There are a number of substantive protections provided under BITs as well. The fair and equitable treatment standard is the most frequently invoked standard in investment disputes and is likely to be the strongest claim in the type of dispute explained above. The standard is fact-specific and may be breached by a state's actions or omissions that violate the investor's legitimate expectations relied upon by the investor to make the investment.[19] The investor's legitimate expectations can be based on the host state's legal framework, contractual undertakings, and any undertakings and representations made explicitly or implicitly by the host state; changes in the legal framework may also be considered breaches if they represented a reversal of assurances made by the host state to the foreign investor. For example, the retroactive effect of Croatia's draft law would, at least according to an opinion by the ECB, offend the principle of legitimate expectations and likely support any fair and equitable treatment claim.[20]

Investors who have seen their entire investment wiped out, or almost entirely wiped out, might also have recourse to the protection against illegal expropriation. Most BITs require that the expropriation of foreign-owned property must be: (i) for a public purpose; (ii) nondiscriminatory; (iii) in accordance with due process; and (iv) accompanied by prompt, adequate, and effective compensation equivalent to the fair market value of the expropriated investment before the expropriation became known. A government measure that did not comport with these requirements would constitute an expropriation if it effectuated a permanent loss of the economic value of an investment.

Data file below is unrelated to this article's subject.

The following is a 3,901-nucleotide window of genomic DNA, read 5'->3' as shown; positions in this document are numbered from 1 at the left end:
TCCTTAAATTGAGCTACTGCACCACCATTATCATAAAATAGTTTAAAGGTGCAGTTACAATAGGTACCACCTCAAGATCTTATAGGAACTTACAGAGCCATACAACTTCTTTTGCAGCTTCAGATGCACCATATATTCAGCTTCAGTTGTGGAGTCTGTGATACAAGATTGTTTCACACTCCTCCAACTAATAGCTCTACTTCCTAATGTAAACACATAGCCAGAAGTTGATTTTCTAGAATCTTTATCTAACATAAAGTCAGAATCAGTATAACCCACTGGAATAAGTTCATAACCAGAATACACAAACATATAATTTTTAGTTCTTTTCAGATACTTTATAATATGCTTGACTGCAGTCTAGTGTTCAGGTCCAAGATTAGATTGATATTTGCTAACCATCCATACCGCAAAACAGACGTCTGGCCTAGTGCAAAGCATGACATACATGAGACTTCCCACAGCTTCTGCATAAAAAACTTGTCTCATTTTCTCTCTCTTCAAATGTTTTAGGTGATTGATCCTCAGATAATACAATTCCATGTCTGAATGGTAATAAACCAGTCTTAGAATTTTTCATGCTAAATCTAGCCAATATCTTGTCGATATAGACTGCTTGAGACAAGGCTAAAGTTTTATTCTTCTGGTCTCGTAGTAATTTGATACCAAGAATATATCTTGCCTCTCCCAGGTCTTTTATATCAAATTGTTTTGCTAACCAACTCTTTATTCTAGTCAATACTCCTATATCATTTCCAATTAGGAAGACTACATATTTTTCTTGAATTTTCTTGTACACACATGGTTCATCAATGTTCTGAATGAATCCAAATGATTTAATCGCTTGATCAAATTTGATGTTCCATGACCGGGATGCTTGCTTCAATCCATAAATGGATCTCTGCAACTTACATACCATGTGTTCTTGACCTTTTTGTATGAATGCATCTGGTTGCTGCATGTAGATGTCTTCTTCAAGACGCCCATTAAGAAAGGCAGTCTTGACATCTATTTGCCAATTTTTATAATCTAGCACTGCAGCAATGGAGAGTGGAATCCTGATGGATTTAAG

Host governments also are required, under international law, to provide full protection and security to the foreign investor and/or its investment. Traditionally, these protections referred mostly to the physical protection of an investment against interference by the use of force. This interpretation, however, has evolved to include the legal protection of the investment as well.[21] Changes in the legal framework likewise may breach the full protection and security protection if they drastically alter the legal framework for the investments resulting in the destabilizing of the investment. Some BITs may also contain an umbrella clause that guarantees the observance of obligations assumed by the host state vis-à-vis the investor or his investment.